by Larry Fyffe
In the Canadian version of the song “Red River Valley”, a soldier leaves behind his French/Indian “half-breed” maiden in Manitoba:
Says she in the lyrics thereto:
So come sit by my side if you love me Do not hasten to bid me 'adieu' But remember the Red River Valley And the girl who loves you so true (Red River Valley ~ traditional)
In the American version, it’s the girl who leaves the southern Red River Valley, and abandons her “cowboy” lover there.
So says the song from the movie “Red River Valley”, starring Roy Rogers (Gene Autry stars and sings the song in a movie by the same name – says ‘one’ instead of ‘cowboy’; Rex Allen sings “Red River Valley” in a movie titled “Red River Shore”):
Come sit by my side if you love me Do not hasten to bid me 'adieu' But remember the Red River Valley And the cowboy that loved you so true (Roy Rogers: Red River Valley ~ traditional)
The rendition below, sung by a Canadian, returns to the “half-breed” motif:
Won't you ever come back to the Valley To a half-breed that's lonely and blue Many years I have waited, my darling Don't you know that you said that you'd always be true
(Wilf Carter: Red River Valley Blues ~ Carter/traditional)
The following song lyrics be somewhat akin to the Canadian variation of “Red River Valley”:
There lives a fair maiden, she's the one I adore She's the one I will marry on the Red River Shore She wrote me a letter, she wrote it so kind And in that letter, these words you'll find "Come back to me darling, you're the one I adore" (Kingston Trio: Red River Shore ~ Omar/Cierley/Spittard)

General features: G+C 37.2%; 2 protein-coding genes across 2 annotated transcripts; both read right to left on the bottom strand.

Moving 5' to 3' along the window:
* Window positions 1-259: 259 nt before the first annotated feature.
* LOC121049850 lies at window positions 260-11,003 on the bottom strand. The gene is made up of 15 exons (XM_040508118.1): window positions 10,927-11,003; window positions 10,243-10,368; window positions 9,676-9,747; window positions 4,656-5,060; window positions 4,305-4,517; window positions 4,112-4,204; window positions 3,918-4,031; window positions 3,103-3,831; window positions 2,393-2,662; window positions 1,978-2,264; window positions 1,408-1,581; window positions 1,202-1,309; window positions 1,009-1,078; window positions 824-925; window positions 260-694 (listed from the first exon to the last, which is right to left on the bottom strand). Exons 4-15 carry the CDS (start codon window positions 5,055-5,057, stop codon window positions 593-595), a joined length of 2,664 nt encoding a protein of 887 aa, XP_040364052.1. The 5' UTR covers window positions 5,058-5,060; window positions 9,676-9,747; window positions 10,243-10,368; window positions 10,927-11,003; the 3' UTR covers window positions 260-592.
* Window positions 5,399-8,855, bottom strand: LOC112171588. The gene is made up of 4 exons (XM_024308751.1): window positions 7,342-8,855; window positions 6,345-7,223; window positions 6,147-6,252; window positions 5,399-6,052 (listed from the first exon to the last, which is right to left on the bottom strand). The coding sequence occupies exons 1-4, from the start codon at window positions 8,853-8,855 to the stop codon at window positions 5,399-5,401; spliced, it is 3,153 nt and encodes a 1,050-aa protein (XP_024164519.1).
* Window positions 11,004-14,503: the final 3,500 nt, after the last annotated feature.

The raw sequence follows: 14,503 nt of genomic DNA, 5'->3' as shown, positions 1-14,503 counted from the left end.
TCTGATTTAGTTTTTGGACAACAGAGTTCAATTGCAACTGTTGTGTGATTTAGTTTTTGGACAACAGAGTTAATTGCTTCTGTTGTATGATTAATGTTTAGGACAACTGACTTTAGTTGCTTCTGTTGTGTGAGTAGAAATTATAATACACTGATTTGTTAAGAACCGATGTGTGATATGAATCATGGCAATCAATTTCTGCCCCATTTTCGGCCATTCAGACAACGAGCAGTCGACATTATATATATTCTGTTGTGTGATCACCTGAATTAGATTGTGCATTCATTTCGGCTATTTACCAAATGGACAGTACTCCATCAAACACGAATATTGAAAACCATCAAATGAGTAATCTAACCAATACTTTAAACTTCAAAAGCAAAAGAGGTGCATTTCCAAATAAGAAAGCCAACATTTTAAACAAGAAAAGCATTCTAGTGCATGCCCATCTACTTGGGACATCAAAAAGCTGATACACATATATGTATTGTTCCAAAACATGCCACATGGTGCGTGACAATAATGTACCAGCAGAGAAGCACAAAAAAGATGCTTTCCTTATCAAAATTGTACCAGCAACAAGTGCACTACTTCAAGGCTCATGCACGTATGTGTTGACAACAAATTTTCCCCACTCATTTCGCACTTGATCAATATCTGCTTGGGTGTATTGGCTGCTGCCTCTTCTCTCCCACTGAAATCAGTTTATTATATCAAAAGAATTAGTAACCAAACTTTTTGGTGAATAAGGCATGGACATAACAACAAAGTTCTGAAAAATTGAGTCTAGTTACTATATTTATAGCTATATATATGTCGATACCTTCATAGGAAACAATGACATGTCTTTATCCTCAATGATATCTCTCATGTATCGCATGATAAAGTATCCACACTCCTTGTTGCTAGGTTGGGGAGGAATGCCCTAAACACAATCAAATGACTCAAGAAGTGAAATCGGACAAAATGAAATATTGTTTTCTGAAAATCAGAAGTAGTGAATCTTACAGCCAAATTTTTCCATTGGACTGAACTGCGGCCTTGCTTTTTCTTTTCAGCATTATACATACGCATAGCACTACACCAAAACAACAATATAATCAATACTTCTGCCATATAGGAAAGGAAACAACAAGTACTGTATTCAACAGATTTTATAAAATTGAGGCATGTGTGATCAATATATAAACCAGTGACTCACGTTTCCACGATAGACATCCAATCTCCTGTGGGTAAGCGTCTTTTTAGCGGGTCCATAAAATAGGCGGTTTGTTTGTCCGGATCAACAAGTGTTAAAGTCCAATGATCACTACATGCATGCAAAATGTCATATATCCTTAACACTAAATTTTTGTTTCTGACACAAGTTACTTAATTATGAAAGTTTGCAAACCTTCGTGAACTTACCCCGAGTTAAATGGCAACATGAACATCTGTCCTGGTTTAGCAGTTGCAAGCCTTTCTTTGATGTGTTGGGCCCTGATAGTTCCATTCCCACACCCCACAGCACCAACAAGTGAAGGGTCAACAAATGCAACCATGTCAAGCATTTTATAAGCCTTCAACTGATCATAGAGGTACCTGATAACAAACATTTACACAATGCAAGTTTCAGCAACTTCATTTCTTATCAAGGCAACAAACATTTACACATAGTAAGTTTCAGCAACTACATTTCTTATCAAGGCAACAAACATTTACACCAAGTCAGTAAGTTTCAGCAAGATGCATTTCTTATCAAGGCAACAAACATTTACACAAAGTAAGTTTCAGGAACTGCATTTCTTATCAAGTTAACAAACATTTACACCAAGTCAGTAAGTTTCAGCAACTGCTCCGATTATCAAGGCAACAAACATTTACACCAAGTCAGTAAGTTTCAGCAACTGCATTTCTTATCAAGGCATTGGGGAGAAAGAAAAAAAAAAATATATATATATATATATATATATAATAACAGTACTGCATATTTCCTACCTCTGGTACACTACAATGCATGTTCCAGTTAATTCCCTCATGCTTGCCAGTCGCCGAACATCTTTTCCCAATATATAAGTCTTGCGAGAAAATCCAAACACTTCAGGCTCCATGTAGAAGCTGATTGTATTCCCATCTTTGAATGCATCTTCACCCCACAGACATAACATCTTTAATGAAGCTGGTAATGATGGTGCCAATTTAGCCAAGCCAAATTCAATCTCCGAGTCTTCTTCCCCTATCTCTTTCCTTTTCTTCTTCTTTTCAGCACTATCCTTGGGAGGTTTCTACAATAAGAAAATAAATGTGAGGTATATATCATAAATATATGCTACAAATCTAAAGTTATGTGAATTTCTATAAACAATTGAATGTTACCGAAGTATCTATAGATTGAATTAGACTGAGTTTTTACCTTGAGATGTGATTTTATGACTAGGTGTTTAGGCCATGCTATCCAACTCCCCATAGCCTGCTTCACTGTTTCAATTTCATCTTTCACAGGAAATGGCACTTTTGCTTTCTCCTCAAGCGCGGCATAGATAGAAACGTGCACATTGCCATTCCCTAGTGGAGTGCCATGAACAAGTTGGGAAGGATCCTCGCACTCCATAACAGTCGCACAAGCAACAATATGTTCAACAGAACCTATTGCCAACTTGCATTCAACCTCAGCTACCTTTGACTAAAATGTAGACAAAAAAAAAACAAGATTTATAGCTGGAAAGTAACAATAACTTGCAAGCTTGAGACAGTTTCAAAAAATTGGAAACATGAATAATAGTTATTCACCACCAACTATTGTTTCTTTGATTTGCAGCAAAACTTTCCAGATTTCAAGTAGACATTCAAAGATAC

Things don’t turn out well in the song above; nor apparently in the lyrics below:
She wrote me a letter, and she wrote it so kind She put down in writing what was in her mind I don't see why I should even care It's not dark yet, but It's getting there (Bob Dylan: Not Dark Yet)
The themes of lost love and death-awaiting are found again in the following song:
Well, I went back to see about her once Went back to straighten it out Everybody that I talked to had seen us there Said they didn't know who I was talking about Well, the sun went down on me a long time ago I've had to pull back from the door I wish I could have spent every hour of my life With the girl from the Red River Shore
(Bob Dylan: Red River Shore)
In the song lyrics quoted below, the Red River (Rubicon River) In Italy serves as an ominous symbol – sooner or later a person must face the inevitability of his own death:
What are these dark days I see In this world so idly bent? I cannot redeem the time The time so idly spent How long can this go on? (Bob Dylan: Crossing The Rubicon)
Because of the above song’s double-edged lyrics, it’s easily construed that the narrator thereof puts his arm around Frederick Nietzsche, and they walk off into the fog seeking vengeance against God for throwing Adam and Eve out of the Garden of Eden; making all humans mortal, and depriving them of everlasting love:
I'll cut you up with a crooked knife Lord, and I'll miss you when you're gone (Bob Dylan: Crossing The Rubicon)
Verily, the Lord tests Abraham, but leaves His own young Son hung on the cross to suffer and die.
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